The 17th annual run at the lake is taking place this Saturday.* The family is running with me – my one nephew is claiming that this will indeed kill him. I told him we’ll just roll his body into the lake after he perished. He said he always thought burial at sea would be nice. So join us in the fun!
My coach and I talked “the tip of the iceberg” today. So often we only know the surface – especially in this day of social media and fast moving facts. Do we pick and choose the information and the selective facts that prove our stories correct? I do … and I’m sure you all do as well. I’ve been actively and consciously (as of late) trying to see all sides and outcomes of a situation before making a decision. This is not easy. So with a hospital – we advocate for the patient. “What’s best for the patient?” should dictate any and all decisions. Being normal human beings, our egos sometimes get in the way of our decision making abilities. Sometimes we advocate for our position because it’s our idea and our own ideas are typically the best**. However, if we always make decisions that in the end increase the quality and service of this organization (obviously while making sure it makes financial sense); ultimately giving better quality and care to our customers (patients, visitors, volunteers, employees, providers, community), then we can’t go wrong.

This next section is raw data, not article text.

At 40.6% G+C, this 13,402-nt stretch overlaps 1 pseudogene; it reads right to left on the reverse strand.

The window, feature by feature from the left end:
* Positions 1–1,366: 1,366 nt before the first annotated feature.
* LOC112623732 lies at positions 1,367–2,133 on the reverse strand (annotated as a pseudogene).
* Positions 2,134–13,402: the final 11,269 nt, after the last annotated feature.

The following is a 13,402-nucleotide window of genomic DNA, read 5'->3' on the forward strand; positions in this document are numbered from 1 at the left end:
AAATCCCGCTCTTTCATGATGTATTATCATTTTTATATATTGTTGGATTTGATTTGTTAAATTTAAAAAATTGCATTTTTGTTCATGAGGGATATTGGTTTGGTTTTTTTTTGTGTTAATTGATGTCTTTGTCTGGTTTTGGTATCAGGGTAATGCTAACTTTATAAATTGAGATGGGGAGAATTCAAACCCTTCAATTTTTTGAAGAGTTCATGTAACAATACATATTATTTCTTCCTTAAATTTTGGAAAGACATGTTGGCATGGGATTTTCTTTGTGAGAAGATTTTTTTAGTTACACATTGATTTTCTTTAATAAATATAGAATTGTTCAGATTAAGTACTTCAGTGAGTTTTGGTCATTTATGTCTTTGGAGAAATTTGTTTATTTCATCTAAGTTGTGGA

Way easier said than done. So many variables go into each and every decision. The big question to me is “how”? I remember years ago in (maybe) a Reader’s Digest short story it talked about a guy who when he went home at night after work did this thing before going in the house. The “thing” was he was going through the motions of hanging something up before going in the house. A neighbor who saw this activity asked him what’s he’s doing. “I have lots of issues and problems at work that my family doesn’t need to be bothered with. So every night I hang them up here outside of my house and relieve myself of all those troubles that are weighing me down and used to weigh my family down, because I used to bring them home. I pick them back up the next morning when I go to work, but when I’m at home, they stay outside on their hook.” When dealing with decisions, we need to leave our outside concerns outside. The only variables we should bring to the table when making decisions are the objective facts that deal with this specific thing. It’s cleaner that way.
*there’s still time to register
**lifelong motto of mine